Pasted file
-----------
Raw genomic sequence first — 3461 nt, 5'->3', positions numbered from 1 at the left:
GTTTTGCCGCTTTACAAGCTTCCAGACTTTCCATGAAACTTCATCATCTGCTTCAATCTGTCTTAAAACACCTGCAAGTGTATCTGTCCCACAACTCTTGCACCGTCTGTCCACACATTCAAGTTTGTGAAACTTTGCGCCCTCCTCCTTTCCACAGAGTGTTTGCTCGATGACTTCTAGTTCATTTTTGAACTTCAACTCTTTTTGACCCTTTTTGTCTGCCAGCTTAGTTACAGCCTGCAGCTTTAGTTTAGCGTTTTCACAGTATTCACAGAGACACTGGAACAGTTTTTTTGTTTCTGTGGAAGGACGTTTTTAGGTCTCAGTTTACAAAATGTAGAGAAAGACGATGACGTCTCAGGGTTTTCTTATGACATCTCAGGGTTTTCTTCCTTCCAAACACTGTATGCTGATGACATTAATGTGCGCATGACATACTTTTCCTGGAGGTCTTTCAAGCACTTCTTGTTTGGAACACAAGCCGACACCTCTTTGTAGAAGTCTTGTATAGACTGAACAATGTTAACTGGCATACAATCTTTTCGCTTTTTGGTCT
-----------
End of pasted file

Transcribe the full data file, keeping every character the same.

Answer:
Raw genomic sequence first — 3461 nt, 5'->3', positions numbered from 1 at the left:
GTTTTGCCGCTTTACAAGCTTCCAGACTTTCCATGAAACTTCATCATCTGCTTCAATCTGTCTTAAAACACCTGCAAGTGTATCTGTCCCACAACTCTTGCACCGTCTGTCCACACATTCAAGTTTGTGAAACTTTGCGCCCTCCTCCTTTCCACAGAGTGTTTGCTCGATGACTTCTAGTTCATTTTTGAACTTCAACTCTTTTTGACCCTTTTTGTCTGCCAGCTTAGTTACAGCCTGCAGCTTTAGTTTAGCGTTTTCACAGTATTCACAGAGACACTGGAACAGTTTTTTTGTTTCTGTGGAAGGACGTTTTTAGGTCTCAGTTTACAAAATGTAGAGAAAGACGATGACGTCTCAGGGTTTTCTTATGACATCTCAGGGTTTTCTTCCTTCCAAACACTGTATGCTGATGACATTAATGTGCGCATGACATACTTTTCCTGGAGGTCTTTCAAGCACTTCTTGTTTGGAACACAAGCCGACACCTCTTTGTAGAAGTCTTGTATAGACTGAACAATGTTAACTGGCATACAATCTTTTCGCTTTTTGGTCT